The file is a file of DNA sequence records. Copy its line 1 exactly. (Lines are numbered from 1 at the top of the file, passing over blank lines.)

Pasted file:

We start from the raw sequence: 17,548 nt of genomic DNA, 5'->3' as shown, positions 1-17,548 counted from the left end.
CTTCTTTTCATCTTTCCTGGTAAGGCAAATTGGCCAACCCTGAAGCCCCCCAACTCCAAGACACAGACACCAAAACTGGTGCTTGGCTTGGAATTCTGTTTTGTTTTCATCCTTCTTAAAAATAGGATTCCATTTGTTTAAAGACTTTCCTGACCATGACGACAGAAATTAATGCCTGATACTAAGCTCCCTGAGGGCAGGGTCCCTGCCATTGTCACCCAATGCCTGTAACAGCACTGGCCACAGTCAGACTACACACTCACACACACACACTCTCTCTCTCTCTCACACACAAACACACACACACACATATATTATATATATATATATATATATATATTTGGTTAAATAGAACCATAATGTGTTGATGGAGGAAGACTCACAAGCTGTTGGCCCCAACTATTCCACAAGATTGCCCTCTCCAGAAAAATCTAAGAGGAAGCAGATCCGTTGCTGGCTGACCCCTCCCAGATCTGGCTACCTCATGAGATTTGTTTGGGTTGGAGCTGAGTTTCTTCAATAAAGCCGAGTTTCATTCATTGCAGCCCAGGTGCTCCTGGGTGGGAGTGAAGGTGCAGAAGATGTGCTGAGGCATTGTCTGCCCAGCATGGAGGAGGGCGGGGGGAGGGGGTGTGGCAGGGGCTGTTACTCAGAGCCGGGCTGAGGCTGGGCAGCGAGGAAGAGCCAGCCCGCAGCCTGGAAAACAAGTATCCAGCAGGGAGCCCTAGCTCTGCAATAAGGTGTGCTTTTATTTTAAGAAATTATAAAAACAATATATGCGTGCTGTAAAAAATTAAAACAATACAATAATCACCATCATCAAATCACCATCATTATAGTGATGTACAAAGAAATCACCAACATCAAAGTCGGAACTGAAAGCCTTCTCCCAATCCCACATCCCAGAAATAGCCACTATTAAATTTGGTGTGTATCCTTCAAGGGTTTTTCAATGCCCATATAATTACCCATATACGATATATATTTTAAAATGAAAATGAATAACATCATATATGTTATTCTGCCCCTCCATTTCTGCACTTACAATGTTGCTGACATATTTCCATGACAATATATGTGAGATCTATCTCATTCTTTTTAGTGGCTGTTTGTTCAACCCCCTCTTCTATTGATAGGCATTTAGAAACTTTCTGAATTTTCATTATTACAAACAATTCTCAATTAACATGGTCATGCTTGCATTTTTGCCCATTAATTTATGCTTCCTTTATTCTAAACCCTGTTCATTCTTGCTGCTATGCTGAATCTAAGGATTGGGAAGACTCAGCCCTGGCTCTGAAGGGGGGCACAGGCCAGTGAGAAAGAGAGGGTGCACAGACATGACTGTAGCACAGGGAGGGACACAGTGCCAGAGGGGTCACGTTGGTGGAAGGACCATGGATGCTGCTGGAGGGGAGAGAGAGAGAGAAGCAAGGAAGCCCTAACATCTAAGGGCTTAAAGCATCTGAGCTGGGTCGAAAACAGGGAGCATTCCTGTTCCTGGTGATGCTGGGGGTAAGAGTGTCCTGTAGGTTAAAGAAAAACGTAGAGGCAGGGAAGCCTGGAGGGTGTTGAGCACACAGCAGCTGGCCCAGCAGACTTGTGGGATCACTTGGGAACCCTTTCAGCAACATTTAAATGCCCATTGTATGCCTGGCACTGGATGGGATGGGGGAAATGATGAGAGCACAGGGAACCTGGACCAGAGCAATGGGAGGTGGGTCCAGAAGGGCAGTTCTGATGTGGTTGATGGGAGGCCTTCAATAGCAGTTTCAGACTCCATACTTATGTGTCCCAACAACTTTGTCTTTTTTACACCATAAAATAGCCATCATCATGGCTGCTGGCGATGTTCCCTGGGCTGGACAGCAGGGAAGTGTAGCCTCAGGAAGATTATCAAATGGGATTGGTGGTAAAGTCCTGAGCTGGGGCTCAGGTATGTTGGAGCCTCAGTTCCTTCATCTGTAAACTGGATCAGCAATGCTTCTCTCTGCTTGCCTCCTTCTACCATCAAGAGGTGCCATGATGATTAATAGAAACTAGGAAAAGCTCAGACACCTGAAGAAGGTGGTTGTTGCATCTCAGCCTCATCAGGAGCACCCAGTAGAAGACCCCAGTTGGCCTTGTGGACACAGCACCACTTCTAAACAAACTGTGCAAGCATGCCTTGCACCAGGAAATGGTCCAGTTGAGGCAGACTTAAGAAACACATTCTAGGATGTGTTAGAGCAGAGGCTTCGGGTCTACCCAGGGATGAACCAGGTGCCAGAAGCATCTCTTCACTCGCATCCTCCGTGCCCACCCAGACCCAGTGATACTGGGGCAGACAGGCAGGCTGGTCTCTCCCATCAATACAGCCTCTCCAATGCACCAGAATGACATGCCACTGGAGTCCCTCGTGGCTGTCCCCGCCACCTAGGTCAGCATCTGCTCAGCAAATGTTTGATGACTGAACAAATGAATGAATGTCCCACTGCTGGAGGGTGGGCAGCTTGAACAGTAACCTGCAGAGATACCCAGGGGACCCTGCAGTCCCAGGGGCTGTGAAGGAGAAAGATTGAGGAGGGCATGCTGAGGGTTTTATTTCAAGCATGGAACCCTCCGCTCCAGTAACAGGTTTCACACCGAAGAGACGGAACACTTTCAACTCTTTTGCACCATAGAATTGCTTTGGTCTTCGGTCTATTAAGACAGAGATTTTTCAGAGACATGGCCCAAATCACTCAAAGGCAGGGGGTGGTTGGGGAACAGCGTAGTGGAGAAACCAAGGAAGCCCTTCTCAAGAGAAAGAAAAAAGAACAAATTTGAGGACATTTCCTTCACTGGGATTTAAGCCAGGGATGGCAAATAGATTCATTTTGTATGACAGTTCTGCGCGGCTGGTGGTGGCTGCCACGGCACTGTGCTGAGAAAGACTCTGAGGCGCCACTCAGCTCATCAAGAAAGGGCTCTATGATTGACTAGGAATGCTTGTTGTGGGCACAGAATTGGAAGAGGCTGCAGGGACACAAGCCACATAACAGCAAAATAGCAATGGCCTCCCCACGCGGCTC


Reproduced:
We start from the raw sequence: 17,548 nt of genomic DNA, 5'->3' as shown, positions 1-17,548 counted from the left end.